Amit Gupta’s Social Media-Fueled Battle With Leukemia Reverberates Around The World

Amit Gupta needed a bone marrow transplant, but he is also Indian, and there are very few Indian bone marrow donors. What happened next won’t just end up helping him, but millions of South Asian cancer patients worldwide.

Amit Gupta’s Social Media-Fueled Battle With Leukemia Reverberates Around The World
Flickr user kthread

Amit Gupta, the 32-year-old founder of Photojojo, is battling acute myeloid leukemia. His journey to health is being hindered by a startling problem: Only one percent of the members of the National Marrow Donor Program are South Asian, which means Gupta has a 1 in 20,000 chance of finding a match.


You may have heard this all before. In the past month, Gupta’s story has sparked countless tweets, Facebook posts, articles, donor drives, and even a $30,000 reward for finding a bone marrow match, courtesy of Gupta’s wealthier friends. It’s a powerful example of how social media can make lasting, life-saving change–not just for one man, but for an entire population in need of bone marrow.

It’s not hard to see why Gupta’s story initially took off; a longtime Internet entrepreneur, he is well-connected (and well-liked) in the social media scene. Gupta originally posted the news about his lack of potential bone marrow matches, but he had no idea how big his story would become.

“I’m no stranger to social media or marketing–we rely heavily on positive worth of mouth to spread the word about Photojojo–but I’ve been caught completely off-guard by how far this has spread and the longevity of it,” Gupta tells Co.Exist in an email. “The online news cycle is typically so brief, I never could have hoped for more than a few days of attention. To be the subject of something that’s only been growing in intensity over the past few weeks has been eye-opening.”

The Amit Gupta Needs You movement has grown far beyond Gupta’s circle of friends. Gupta told us that an Indian resident on his leukemia floor at Yale New-Haven Hospital called him one evening to ask what was going on, because he had received a Facebook message from a college friend asking him and 50 other Indians to join the bone marrow registry. The Photojojo founder also learned of bone marrow drives at Indian student groups on college campuses, and in Diwali celebrations at Indian temples.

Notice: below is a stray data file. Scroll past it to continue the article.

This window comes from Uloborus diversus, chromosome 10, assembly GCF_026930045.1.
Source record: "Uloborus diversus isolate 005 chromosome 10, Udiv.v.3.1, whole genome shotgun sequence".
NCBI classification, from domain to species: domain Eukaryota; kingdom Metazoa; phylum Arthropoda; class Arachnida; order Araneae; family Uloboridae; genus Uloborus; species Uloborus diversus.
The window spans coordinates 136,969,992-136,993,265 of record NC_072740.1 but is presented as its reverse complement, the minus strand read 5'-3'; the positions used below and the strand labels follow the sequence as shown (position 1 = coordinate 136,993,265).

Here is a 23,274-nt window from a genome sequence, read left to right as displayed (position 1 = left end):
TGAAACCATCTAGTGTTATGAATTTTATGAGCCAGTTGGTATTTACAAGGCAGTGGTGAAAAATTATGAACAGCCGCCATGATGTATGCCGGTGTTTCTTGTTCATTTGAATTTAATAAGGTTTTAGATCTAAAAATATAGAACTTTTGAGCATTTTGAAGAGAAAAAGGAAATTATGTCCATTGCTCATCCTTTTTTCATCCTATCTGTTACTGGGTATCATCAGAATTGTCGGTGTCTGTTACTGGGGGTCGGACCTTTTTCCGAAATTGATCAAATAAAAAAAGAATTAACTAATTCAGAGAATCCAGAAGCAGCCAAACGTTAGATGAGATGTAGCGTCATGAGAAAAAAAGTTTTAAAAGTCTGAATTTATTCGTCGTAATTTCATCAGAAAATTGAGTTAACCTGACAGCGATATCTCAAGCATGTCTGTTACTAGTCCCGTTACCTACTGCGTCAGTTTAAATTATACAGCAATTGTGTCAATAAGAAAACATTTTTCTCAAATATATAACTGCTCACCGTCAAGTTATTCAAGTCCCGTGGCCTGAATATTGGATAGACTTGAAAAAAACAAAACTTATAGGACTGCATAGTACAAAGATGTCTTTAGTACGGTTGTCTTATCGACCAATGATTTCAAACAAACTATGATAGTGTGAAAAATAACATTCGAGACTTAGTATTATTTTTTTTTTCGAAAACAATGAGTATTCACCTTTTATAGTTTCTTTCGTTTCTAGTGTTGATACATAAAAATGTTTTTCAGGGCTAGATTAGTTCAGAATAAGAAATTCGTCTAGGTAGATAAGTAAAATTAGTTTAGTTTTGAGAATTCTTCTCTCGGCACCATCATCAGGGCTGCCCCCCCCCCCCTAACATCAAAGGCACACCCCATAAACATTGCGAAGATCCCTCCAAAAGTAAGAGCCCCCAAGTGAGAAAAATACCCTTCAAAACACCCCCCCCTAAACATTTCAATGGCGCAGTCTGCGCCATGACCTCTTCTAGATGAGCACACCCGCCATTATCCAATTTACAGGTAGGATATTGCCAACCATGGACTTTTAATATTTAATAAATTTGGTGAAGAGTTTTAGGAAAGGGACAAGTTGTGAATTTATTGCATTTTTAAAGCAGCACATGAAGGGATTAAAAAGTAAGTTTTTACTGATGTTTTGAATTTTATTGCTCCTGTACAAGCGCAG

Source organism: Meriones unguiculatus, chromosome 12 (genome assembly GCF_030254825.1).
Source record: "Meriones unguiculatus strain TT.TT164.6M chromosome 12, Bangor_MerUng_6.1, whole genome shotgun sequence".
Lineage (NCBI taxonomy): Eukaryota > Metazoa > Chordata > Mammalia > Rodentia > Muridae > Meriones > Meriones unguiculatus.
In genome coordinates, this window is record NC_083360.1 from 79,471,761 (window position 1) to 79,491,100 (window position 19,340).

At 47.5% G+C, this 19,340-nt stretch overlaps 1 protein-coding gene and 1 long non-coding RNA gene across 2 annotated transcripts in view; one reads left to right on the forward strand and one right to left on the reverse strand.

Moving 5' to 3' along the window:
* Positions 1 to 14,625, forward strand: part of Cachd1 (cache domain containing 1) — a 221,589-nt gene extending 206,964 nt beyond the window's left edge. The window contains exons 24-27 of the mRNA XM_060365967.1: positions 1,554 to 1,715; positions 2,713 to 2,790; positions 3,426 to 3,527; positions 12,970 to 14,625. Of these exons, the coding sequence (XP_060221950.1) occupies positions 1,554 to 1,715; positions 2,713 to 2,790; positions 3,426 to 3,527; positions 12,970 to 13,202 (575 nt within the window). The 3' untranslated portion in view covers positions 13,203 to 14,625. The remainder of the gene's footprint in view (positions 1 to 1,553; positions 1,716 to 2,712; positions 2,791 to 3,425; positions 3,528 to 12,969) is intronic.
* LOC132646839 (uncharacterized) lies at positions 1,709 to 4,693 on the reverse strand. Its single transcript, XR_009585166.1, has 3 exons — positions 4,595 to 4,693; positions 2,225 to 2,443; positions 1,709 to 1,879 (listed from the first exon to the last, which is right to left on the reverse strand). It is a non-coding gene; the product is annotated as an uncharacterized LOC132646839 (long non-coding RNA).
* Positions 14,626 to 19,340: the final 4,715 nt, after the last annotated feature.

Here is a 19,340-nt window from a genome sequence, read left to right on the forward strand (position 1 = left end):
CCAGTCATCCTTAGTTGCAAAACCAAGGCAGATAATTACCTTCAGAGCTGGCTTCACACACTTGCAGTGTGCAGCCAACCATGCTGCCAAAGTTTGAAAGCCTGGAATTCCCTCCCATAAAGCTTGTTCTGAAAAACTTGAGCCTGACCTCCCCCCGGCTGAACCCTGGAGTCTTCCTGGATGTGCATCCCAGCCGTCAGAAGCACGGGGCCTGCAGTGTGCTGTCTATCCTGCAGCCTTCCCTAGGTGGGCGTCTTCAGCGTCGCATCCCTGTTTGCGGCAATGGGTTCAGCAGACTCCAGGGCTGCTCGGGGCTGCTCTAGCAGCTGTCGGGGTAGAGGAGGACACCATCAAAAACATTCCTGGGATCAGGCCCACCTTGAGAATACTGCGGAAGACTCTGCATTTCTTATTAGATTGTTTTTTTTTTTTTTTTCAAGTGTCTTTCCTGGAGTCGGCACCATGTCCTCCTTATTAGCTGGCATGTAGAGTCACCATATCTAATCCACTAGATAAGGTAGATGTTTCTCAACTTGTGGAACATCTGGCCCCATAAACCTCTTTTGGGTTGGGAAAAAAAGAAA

“For leukemia patients of other ethnicities, if the U.S. registry doesn’t contain a match, often the registry in their native country will. India has no national registry so that’s not an option for Indians in America–we’re hoping that with our efforts and the kind donations of many we can give one of the fledgling registries in that country (Datri, started by an Indian entrepreneur who has also spent years in the U.S.) a big boost,” explains Gupta.

Jessa Kalani, the organizer of Gupta’s U.S. and Canadian drives, tell us that there are 50 drives planned specifically for the Photojojo founder all over the U.S., as well as a handful in India. At each drive, between 20 and 150 people have registered, even though it costs $50 a pop. According to Gupta, the Be The Match Marrow Registry has had more traffic in the past few weeks than in its entire history.


“When the real-world actions of people going to drives started happening in numbers, it fed back into the online buzz. And when the issue became one of the lack of Indian and South Asian minority donors, and I became a symbol of that problem, but not the problem itself, it really took off,” says Gupta.

Gupta is still waiting for a match, and his doctors want to give him a bone marrow transplant by mid-December. “I don’t have any confirmed matches yet, but have some imperfect possible matches that will hopefully pan out when they do a deeper search and evaluation and be good backup options,” says Gupta. In the meantime, the newly joined bone marrow registry members who don’t match Amit may save another life–one rescued by the goodness of the Internet.

About the author

Ariel Schwartz is a Senior Editor at Co.Exist. She has contributed to SF Weekly, Popular Science, Inhabitat, Greenbiz, NBC Bay Area, GOOD Magazine and more.